The site expanded to more than 10 acres (4.0 ha) in the mid-1950s. Around the same time the lower terrace was excavated, with the garden area being removed. Roofs were put in and space was added for lockers and additional rooms.

The courtyard was covered and added to the temple. A new covered porch was added over the entryway.

These early renovations had a theme of renew and update attached. Original workmanship was frequently updated and painted over, including murals.

Eventually a new courtyard was added to the temple on the west end surrounding the entryway.

1962 Renovation

An extension was approved and added to the East end of the temple. The new extension has an assembly hall and lockers. The extension took the temple to 65,000 sq ft.


The addition was rededicated on 2 July 1962 by Hugh B. Brown.

Rededication Order

At the time of this rededication, there were 11 other temples in operation, the rededicated Cardston Temple bringing the number up to 12. There was one temple, the Oakland California Temple, under construction at that time.

Second Renovation

In 1988 the temple closed for a log renovation. Upgrades were made to the mechanical and electrical systems. After the work necessitated uncovering the temple’s original murals, the focus shifted primarily to restoring the temple to its 1923 glory. The west end porch and reception area was removed and a new entryway was added. the expansion took the temple to 89,405 sq feet.

Open House

An open house was held from 6 – 15 June 1991. More than 100,000 people attended the 9 days of the open house, an average of 11,111 per day. It is estimated that more than half of attendees were not members of the Church.[11]

Second Rededication

The temple was rededicated on 22-24 June 1991 by President Gordon B. Hinckley 12 sessions. more than 25,000 attended the dedicatory sessions.

Dedicatory Prayer

Rededication Order

At the time of the rededication of the Cardston Alberta Temple there were 43 Other dedicated temples, 3 of which were undergoing renovation. The Predication brought the number of actively operating temples up to 42. Additionally there were 4 announced temples awaiting groundbreaking.

Temples under constructionTemples awaiting GroundbreakingTemples under renovation
San Diego CaliforniaBogota ColumbiaBern Switzerland
Orlando FloridaLondon England
Bountiful Utah
St Louis Missouri

National Historic Site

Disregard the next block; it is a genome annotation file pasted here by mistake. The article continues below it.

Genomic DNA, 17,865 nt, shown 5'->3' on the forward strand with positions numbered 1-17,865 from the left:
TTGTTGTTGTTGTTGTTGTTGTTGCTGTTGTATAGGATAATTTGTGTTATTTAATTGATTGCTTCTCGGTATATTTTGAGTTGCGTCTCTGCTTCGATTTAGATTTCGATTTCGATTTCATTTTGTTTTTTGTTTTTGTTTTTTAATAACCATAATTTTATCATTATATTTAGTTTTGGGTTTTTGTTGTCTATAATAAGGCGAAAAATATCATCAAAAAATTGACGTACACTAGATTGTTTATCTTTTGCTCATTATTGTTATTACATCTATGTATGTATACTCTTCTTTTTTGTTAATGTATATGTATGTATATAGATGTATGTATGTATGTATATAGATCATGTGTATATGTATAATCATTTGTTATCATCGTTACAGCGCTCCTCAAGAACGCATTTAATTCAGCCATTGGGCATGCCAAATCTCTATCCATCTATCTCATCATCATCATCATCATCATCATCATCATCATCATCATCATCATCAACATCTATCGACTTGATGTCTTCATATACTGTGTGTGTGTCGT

In 1992, the temple was declared a National Historic Site, and a plaque was dedicated in 1995.[12]


President Clark L. Hardy2015–
President L. Mark Evans2012–2015
President Brent L. Nielson2009–2012
President Donald S. Hansen2006–2009
President Lynn A. Rosenvall2003–2006
President Heber B. Kapp2000–2003
President Joseph E. Jack1997–2000
President Merlin R. Lybbert1994–1997
President H. Lamont Matkin1991–1994
President Roy R. Spackman1986–1991
President Harold E. Bennett1982–1986
President Vi A. Wood1977–1982
President Elmo E. Fletcher1972–1977
President Heber G. Jensen1968–1972
President Octave W. Ursenbach1956–1968
President Willard L. Smith1948–1955
President Edward J. Wood1923–1948


The temple has four ordinance rooms, five sealing rooms, and a floor area of 88,562 square feet (8,227.7 m2).

The Height  of the temple is 110 ft[13]

The width of the temple is currently 165 ft, and the length is 311 ft.



the windows in the temple are leaded art glass created by the Detroit Stained Glass Co




South East corner of the temple, facing east, on the bottom of the upper level of the temple. This portion of the temple was originally a garden area, and the cornerstone could easily be accessed. Excavation  of the terrace to expand the temple put the cornerstone on the upper section of the temple, out of reach of the public.

Spires and Moroni



Exotic woods and finish materials were imported from all over the world. As you move through the temple, and especially as you move from room to room for the endowment ceremony, the wood gets darker in color, and with a higher level of detail.

Main Floor

The main floor of the temple featuers finishes made of Bird’s Eye Maple. Since the 1991 addition, a sculpted bas relief freize by Torleif S. Knaphus titled Christ the Fountainhead which used to sit in front of the temple is now in the temple lobby. The Chapel on the main level featuers paintings by A. B. Wright.